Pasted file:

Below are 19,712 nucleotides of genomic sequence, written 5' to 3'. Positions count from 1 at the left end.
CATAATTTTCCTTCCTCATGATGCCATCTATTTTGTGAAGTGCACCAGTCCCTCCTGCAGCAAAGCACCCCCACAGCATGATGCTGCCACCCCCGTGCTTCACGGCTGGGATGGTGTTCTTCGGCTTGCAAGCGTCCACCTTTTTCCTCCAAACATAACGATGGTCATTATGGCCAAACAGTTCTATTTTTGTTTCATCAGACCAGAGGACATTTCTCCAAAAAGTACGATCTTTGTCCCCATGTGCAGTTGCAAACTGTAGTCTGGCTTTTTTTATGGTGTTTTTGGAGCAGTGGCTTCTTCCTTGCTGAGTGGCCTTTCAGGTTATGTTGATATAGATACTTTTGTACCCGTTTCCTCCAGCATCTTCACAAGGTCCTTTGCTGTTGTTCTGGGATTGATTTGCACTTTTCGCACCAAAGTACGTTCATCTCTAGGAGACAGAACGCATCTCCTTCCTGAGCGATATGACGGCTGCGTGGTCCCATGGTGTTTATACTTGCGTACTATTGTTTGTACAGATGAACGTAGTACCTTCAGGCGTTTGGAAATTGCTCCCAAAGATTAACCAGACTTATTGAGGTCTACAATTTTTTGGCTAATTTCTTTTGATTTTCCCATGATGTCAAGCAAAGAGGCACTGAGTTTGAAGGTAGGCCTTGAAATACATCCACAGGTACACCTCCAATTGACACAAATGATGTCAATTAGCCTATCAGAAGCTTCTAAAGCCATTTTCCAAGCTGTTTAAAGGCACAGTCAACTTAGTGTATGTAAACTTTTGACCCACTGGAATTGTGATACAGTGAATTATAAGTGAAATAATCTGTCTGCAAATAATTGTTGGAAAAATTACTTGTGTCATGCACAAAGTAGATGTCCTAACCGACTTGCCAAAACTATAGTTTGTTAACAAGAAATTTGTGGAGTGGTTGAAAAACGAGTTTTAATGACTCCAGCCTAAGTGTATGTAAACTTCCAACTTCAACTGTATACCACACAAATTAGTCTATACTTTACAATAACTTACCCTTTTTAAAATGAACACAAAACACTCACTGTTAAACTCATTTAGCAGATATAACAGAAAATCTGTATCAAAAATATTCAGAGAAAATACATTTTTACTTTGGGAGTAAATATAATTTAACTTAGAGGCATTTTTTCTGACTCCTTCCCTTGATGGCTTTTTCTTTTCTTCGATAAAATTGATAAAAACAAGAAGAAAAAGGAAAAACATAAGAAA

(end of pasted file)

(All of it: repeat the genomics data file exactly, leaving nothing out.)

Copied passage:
Below are 19,712 nucleotides of genomic sequence, written 5' to 3'. Positions count from 1 at the left end.
CATAATTTTCCTTCCTCATGATGCCATCTATTTTGTGAAGTGCACCAGTCCCTCCTGCAGCAAAGCACCCCCACAGCATGATGCTGCCACCCCCGTGCTTCACGGCTGGGATGGTGTTCTTCGGCTTGCAAGCGTCCACCTTTTTCCTCCAAACATAACGATGGTCATTATGGCCAAACAGTTCTATTTTTGTTTCATCAGACCAGAGGACATTTCTCCAAAAAGTACGATCTTTGTCCCCATGTGCAGTTGCAAACTGTAGTCTGGCTTTTTTTATGGTGTTTTTGGAGCAGTGGCTTCTTCCTTGCTGAGTGGCCTTTCAGGTTATGTTGATATAGATACTTTTGTACCCGTTTCCTCCAGCATCTTCACAAGGTCCTTTGCTGTTGTTCTGGGATTGATTTGCACTTTTCGCACCAAAGTACGTTCATCTCTAGGAGACAGAACGCATCTCCTTCCTGAGCGATATGACGGCTGCGTGGTCCCATGGTGTTTATACTTGCGTACTATTGTTTGTACAGATGAACGTAGTACCTTCAGGCGTTTGGAAATTGCTCCCAAAGATTAACCAGACTTATTGAGGTCTACAATTTTTTGGCTAATTTCTTTTGATTTTCCCATGATGTCAAGCAAAGAGGCACTGAGTTTGAAGGTAGGCCTTGAAATACATCCACAGGTACACCTCCAATTGACACAAATGATGTCAATTAGCCTATCAGAAGCTTCTAAAGCCATTTTCCAAGCTGTTTAAAGGCACAGTCAACTTAGTGTATGTAAACTTTTGACCCACTGGAATTGTGATACAGTGAATTATAAGTGAAATAATCTGTCTGCAAATAATTGTTGGAAAAATTACTTGTGTCATGCACAAAGTAGATGTCCTAACCGACTTGCCAAAACTATAGTTTGTTAACAAGAAATTTGTGGAGTGGTTGAAAAACGAGTTTTAATGACTCCAGCCTAAGTGTATGTAAACTTCCAACTTCAACTGTATACCACACAAATTAGTCTATACTTTACAATAACTTACCCTTTTTAAAATGAACACAAAACACTCACTGTTAAACTCATTTAGCAGATATAACAGAAAATCTGTATCAAAAATATTCAGAGAAAATACATTTTTACTTTGGGAGTAAATATAATTTAACTTAGAGGCATTTTTTCTGACTCCTTCCCTTGATGGCTTTTTCTTTTCTTCGATAAAATTGATAAAAACAAGAAGAAAAAGGAAAAACATAAGAAA